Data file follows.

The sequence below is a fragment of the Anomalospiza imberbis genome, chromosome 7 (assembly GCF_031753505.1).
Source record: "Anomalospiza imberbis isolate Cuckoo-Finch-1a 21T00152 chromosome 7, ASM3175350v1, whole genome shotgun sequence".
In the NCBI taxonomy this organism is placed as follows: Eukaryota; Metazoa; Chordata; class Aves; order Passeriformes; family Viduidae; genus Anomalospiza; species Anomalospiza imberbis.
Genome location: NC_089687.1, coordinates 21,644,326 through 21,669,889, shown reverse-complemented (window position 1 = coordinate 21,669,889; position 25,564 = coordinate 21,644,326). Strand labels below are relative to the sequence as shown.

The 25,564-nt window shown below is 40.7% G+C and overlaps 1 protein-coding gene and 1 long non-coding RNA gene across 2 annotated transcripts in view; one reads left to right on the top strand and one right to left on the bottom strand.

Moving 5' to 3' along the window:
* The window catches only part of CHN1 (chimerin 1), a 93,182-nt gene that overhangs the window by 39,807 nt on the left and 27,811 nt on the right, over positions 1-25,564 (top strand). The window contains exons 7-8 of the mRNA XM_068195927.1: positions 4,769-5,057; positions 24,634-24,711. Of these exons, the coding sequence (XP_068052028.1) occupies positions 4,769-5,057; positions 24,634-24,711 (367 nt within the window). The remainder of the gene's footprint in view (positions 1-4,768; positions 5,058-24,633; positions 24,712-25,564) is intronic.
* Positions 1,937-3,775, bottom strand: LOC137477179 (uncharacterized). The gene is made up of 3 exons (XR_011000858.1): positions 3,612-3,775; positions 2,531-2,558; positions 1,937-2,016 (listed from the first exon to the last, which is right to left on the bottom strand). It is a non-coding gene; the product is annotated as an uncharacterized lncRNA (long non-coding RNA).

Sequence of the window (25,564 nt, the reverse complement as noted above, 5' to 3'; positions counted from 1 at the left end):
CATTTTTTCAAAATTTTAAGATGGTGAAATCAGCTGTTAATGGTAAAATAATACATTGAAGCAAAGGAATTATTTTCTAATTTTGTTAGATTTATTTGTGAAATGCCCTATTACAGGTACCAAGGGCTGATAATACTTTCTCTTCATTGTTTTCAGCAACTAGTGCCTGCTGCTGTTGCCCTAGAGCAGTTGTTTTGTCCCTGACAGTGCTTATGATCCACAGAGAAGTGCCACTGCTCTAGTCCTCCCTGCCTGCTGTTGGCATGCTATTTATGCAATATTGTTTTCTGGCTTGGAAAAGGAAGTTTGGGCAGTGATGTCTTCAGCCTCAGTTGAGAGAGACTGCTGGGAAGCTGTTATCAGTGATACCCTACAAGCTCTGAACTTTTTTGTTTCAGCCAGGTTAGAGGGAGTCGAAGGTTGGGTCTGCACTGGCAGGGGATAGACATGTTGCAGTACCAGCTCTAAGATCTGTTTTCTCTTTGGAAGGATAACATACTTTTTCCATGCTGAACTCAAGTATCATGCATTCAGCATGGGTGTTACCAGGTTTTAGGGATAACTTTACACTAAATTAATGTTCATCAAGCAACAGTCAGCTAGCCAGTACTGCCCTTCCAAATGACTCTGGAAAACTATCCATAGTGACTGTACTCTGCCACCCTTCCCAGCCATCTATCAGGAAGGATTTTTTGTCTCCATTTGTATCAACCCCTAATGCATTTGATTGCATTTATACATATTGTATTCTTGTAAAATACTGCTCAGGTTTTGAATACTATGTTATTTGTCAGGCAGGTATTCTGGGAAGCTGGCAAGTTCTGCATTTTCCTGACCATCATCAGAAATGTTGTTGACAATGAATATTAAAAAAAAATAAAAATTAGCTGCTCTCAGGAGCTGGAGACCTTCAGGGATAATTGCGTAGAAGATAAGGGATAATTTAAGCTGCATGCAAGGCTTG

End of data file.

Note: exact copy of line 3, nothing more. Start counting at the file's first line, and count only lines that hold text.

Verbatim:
In the NCBI taxonomy this organism is placed as follows: Eukaryota; Metazoa; Chordata; class Aves; order Passeriformes; family Viduidae; genus Anomalospiza; species Anomalospiza imberbis.